Curtain Call: Josh Jamieson readies to close out his golf career
May 11, 2016
Senior Josh Jamieson has been around the game of golf for his whole life, but he will be walking away from competitive play soon.Jamieson, who grew up around golf in St. Andrews in Scotland, has been playing almost since birth. Now he looks to wrap up his college career by leading the Wildcats in the NCAA Regional Tournament in Stillwater, Oklahoma later this month, with eyes on the NCAA Championships in Eugene, Oregon.
“There’s not much else to do in St. Andrews than play golf, so you might as well,” Jamieson said. “I always kind of joke that growing up in St. Andrews, the level I’m at is maybe the worst I could be, because you’ve got so many great facilities and great courses around, so if you put in any kind of effort you’re going to end up a pretty solid player.”
This self-assessment, however, may be a bit harsh. Plenty of Scottish players have the opportunity to play St. Andrews, but not all of them have birdied all 18 holes on all seven courses around the area. Jamieson said he believes he finally completed this quest a few years ago when he birdied the famous Road Hole, No. 17 on the Old Course at St. Andrews.
“It’s not easy,” Jamieson said. “I just kind of figured that after I’d done that, I’d done it all. I wasn’t really sort of keeping count, but I could picture myself having done it on every hole other than that. I knew that I hadn’t birdied 17 until recently.”
Birdieing the Road Hole isn’t Jamieson’s only accomplishment from his time as a junior golfer in Scotland. He also won the Scottish Boys’ Strokeplay Championship at age 17.
The victory opened up new doors for Jamieson, who was soon recruited to Northwestern by then-assistant coach David Inglis, a fellow Scotsman who Jamieson already knew of after his impressive amateur career in Scotland.
“At that point he still wasn’t sure if he was going to come to the U.S. or not,” Inglis said. “Having watched him initially and talking to his coach I really tried to do my best to convince him that coming to the U.S. and playing at Northwestern was the best option for him.”
In addition to the possibility of playing for Inglis and then-head coach Pat Goss, Jamieson was enticed by the opportunity to get out of his comfort zone and take advantage of all the opportunities that college sports in the U.S. had to offer.
Jamieson also learned some surprising family history in his journey to NU.
“My grandmother actually grew up in Evanston, which we didn’t know until we looked into it a little bit more,” Jamieson said. “She grew up on Library Place, just opposite campus. I walk past her house every day, it’s kind of a crazy coincidence.”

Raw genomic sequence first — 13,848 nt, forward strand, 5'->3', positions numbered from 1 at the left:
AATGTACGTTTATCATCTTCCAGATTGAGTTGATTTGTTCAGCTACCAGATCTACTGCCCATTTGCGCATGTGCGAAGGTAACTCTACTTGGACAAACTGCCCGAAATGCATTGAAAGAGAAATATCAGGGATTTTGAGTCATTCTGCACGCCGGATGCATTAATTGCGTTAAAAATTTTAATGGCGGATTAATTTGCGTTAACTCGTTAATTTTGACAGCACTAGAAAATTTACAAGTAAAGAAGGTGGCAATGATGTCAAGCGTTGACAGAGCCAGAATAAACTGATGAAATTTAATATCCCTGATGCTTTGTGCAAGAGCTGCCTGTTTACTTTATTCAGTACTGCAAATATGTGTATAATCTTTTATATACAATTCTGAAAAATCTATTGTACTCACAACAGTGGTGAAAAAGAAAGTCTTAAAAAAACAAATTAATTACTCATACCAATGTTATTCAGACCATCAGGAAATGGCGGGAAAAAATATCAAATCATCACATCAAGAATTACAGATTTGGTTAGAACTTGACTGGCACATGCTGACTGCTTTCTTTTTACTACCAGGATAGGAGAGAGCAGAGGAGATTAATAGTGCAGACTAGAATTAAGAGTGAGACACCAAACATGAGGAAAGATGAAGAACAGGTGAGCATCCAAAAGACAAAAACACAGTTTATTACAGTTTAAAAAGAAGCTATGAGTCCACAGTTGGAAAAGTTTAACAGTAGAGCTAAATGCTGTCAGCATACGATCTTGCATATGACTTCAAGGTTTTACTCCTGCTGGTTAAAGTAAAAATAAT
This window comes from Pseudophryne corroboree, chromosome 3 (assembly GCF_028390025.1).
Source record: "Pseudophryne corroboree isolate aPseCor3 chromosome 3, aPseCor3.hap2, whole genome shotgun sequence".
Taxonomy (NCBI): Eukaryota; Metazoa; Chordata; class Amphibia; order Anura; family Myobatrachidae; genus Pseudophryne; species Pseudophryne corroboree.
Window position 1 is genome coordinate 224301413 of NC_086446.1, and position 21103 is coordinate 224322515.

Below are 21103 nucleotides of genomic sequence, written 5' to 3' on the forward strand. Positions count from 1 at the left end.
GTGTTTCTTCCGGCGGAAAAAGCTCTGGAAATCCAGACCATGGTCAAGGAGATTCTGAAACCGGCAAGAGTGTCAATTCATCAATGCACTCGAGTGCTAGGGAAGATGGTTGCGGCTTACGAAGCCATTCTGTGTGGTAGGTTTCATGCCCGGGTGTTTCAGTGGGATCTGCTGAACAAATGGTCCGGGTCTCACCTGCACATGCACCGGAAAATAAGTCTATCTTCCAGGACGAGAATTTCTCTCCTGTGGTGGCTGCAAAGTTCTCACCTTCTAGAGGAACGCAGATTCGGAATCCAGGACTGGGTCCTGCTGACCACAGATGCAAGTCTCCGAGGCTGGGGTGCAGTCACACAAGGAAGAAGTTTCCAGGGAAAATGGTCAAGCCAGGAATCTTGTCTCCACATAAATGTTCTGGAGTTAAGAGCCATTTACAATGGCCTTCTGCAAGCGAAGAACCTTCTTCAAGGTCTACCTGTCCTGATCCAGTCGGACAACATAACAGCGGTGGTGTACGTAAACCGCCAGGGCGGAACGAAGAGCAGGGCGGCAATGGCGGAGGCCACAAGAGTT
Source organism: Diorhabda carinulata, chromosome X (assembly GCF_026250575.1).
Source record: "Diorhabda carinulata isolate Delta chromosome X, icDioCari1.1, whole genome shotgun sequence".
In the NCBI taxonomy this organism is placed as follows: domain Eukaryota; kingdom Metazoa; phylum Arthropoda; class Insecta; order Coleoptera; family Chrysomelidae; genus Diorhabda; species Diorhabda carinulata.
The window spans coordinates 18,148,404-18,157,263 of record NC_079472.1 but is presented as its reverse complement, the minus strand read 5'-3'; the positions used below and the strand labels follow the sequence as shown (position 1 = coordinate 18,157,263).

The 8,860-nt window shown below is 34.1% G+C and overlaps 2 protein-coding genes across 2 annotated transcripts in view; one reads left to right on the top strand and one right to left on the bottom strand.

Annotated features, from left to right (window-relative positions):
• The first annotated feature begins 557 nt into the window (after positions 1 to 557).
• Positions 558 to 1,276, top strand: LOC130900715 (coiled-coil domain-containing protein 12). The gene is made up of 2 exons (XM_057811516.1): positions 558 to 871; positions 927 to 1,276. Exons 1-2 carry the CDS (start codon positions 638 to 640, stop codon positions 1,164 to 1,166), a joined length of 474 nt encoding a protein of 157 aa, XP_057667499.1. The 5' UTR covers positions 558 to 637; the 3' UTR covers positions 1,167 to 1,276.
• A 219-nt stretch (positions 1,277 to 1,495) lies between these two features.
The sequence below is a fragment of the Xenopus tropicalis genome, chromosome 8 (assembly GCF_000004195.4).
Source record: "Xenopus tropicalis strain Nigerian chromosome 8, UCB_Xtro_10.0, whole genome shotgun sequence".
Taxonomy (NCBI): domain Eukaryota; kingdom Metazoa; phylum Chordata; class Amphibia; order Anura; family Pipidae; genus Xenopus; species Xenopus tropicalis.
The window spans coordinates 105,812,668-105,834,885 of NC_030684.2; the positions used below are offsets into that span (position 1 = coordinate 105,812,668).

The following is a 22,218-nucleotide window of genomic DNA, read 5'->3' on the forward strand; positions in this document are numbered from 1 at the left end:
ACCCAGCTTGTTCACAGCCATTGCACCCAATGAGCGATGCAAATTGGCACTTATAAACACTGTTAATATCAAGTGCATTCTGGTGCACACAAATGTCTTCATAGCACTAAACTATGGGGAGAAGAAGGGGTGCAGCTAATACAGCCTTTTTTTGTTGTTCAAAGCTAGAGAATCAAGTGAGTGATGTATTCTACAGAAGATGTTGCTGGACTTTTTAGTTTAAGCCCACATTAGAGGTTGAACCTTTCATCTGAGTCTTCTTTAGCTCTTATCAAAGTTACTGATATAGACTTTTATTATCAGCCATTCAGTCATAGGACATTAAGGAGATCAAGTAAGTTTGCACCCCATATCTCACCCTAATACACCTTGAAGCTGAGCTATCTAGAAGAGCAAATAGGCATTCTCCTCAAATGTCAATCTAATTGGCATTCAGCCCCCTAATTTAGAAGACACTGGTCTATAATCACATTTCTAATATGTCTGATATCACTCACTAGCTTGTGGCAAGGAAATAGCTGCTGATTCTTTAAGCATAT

Although his grandmother no longer lived in Evanston, Jamieson did have have someone else who he could look to for close companionship as he transitioned to life at NU.
Jamieson’s freshman roommate was fellow golfer Andrew Whalen, and the two got along well enough that they reunited to live together again senior year. As the only seniors on the roster, the two are now attempting to lead the Cats to the team’s first NCAA Championship appearance since 2011.
If NU is to achieve that goal, it is going to need some of the impressive ball-striking Jamieson has demonstrated throughout his college career.
“He’s one of the best tee-to-green players I’ve played with,” Whalen said. “He doesn’t really hit any bad shots. His iron play is just really, really solid.”
Jamieson has turned in clutch performances in the past, including a record 6-under par 29 on the back nine of the Gifford Intercollegiate during his sophomore year, the only 29 in program history.
That round powered NU into the final group with then-No. 1 Alabama on the final day, giving the Cats a shot at the tournament title.
“I’ll probably never replicate that again, but that was certainly cool,” Jamieson said. “There’s been a few good rounds and a few good memories playing, but that one probably sticks out.”
By his junior year, Jamieson was a member of the team’s lineup at every tournament, and led the squad in four of those tournaments.
His senior year has been more up-and-down than previous years, but he again came up clutch at the Big Ten Championships, shooting three straight even par rounds to help NU tie for sixth and earn the regional bid.
“I’ve got it going a few times,” Jamieson said. “I’ve played really well at times, but I’ve not really finished it off this year, for one reason or another. There’s been a lot of really solid rounds, but nothing too flashy, sadly, this year, which is what I’ve kind of been missing.”
Although Jamieson may not have turned in a singular special round this year, he has performed an impressive turnaround. After struggling to begin the year, he has finished in the top-20 in his past four tournaments, including the Big Tens.
For Jamieson, this year has been about more than just golf though — it’s also about enjoying his final year of college with his friends.
“You can be anywhere in the world, you can be in San Antonio, which is a horrible place,” Jamieson said, “but you’re with some of your best friends in the whole world, and it’s all been amazing. It’s been an unbelievable experience, and it’s the whole package really.”
Unlike his former teammate Matt Fitzpatrick, Jamieson will not be turning pro, instead opting to pursue a career in sports management.
Just because his competitive career is ending, however, doesn’t mean Jamieson will be walking away from the game he has loved since he was a boy in Scotland.
“I love the game, and I’m a huge golf fan,” Jamieson said. “It’s important to me that I keep in touch with the game, whether it’s through my job or playing, and also keep in touch with Northwestern golf.”
This story was updated at 6:20 p.m. to clarify the men’s golf team appeared in the NCAA Championships in 2011.